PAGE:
Francois LE COAT writes:
>> Do you know something about the experiment of the "Optical Pendulum"?
>> A camera is suspended upon a cable, and an image is shot at the rest
>> position. Then you push the pendulum, so that the camera oscillates,
>> and new images are acquired when the pendulum moves. The goal is to
>> evaluate the eight parameters that describe the position of the camera
>> from the rest position to the actual one. Because the pendulum
>> oscillates, we obtain pseudo-sinusoidal curves.
>> The eight parameters are the perspective transform that happen
>> from an image, to the others. That means translations <Tx,Ty,Tz>
>> rotations <Rx,Ry,Rz> and two perspective parameters <Sx,Sy>. That's
>> what we can see in bellow video. Each images, and the corresponding
>> perspective transform parameters, compared to the rest.
>> The goal is to measure a global movement, when it is observed by the
>> camera. There are devices that determine the position, such as the GPS
>> (Global Positioning System). We can evaluate rotations with a gyromete
>> the accelerations with an accelerometer, the speed with an odometer.
>> The goal is to measure all this by the image, with a camera. Why?
>> For example when we send robots to the planet Mars (Perseverance and
>> Ingenuity recently), and we want to pilot them with the means at our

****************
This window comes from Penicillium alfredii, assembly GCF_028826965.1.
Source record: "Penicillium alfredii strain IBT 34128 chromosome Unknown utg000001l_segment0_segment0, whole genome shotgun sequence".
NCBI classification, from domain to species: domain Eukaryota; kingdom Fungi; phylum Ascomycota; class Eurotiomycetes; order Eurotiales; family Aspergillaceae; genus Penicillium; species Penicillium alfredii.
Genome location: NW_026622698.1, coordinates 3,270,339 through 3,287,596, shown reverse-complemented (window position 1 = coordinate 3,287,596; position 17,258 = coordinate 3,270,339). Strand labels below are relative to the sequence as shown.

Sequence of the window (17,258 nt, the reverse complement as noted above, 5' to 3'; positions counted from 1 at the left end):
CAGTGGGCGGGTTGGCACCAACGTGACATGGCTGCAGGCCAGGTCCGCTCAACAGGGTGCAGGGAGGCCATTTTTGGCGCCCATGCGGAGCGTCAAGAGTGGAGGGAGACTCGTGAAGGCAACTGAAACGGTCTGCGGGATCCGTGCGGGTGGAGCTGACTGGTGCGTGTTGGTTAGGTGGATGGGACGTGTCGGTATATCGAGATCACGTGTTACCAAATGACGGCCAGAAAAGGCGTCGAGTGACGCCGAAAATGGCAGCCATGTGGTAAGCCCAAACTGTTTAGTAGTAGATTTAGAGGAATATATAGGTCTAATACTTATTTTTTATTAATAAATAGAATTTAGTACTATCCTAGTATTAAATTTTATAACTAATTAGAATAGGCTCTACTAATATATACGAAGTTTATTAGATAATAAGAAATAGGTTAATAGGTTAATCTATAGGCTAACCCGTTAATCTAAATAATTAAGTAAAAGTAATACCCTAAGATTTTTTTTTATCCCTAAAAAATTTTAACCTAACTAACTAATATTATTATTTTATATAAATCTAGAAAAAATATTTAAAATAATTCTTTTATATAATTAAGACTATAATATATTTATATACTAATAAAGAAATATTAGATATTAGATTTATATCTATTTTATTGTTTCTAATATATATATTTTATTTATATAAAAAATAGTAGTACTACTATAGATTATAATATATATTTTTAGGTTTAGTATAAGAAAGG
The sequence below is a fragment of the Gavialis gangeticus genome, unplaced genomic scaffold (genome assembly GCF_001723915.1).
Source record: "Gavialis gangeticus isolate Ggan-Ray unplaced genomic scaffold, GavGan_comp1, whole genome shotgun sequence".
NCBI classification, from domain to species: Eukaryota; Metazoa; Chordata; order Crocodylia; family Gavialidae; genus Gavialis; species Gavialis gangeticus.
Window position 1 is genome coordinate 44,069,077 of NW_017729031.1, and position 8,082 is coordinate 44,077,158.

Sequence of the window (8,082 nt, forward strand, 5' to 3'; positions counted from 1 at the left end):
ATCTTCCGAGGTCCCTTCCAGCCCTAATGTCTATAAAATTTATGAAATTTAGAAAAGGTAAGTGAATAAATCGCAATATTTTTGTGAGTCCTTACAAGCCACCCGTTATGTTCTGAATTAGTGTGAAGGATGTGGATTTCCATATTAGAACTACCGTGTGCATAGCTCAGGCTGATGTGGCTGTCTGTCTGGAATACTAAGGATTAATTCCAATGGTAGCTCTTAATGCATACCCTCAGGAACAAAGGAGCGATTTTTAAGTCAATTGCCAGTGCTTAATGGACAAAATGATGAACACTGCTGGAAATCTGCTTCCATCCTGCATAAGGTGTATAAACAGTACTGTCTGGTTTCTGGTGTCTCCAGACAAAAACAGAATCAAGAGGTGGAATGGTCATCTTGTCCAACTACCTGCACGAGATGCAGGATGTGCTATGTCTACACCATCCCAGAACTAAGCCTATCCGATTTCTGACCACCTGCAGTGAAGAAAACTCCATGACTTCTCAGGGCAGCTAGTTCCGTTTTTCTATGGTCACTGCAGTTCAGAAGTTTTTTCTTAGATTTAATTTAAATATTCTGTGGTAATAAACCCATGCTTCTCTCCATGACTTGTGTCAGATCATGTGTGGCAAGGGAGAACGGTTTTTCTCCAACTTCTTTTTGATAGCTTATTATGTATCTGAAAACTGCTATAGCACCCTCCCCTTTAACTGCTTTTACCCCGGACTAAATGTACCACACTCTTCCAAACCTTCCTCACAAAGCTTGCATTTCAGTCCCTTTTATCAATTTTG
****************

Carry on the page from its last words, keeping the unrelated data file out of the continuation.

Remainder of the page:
>> disposal... On planet Earth there is a positioning system by GPS, whic
>> works with a network of satellites. But on Mars it does not exists. To
>> navigate on Mars, we find our way with a camera. To do this, you have
>> to measure the movement of the camera. This is the goal of our
>> experiment. Measuring the movement of the camera... The robots that
>> move on Mars have navigation cameras. These are their eyes. It's as
>> efficient as a GPS.
>> Here is the video demonstration, with the optical pendulum experiment:
>> We can see the image taken at the pendulum's rest. Then each of the
>> images, when it oscillates. We see the perspective transformation
>> between each image, to the rest, in image plane, i.e. in two dimension
>> Then using the parameters obtained in 2D from the transformation, a
>> virtual camera moves in 3D, using Persistence Of Vision software.
>> It is an illustration of the use that we can have in 3D of the
>> parameters: in translation <Tx,Ty,Tz>, in rotation <Rx,Ry,Rz> and
>> in perspective <Sx,Sy>. It is a question of determining from the image
>> the movement in space of the camera. The movement in space between two
>> images is completely described by eight parameters. POV-Ray is very we
>> suited to represent the trajectory in 3D, because it is a free image
>> synthesis software. Of course, all these computations are not yet done
>> at the rate of video. It will probably be necessary to design a hardwa
>> acceleration, to obtain a smoother video...
> I realized a new video which is a little smoother, dissociating
> acquisitions from the parameters' computation. It may help to
> Thanks to Bald Eagle with the help on POV-Ray perspective transform!
Here is the perspective transform that we are speaking about...
There are three rotations, three translations, and two perspective
parameters that are observed when the image is projected (Skew).
Here you can see the transformation rendered with POV-Ray...
The motion in space of the camera is determined from the images
of the optical pendulum, thanks to the perspective cinematic model.
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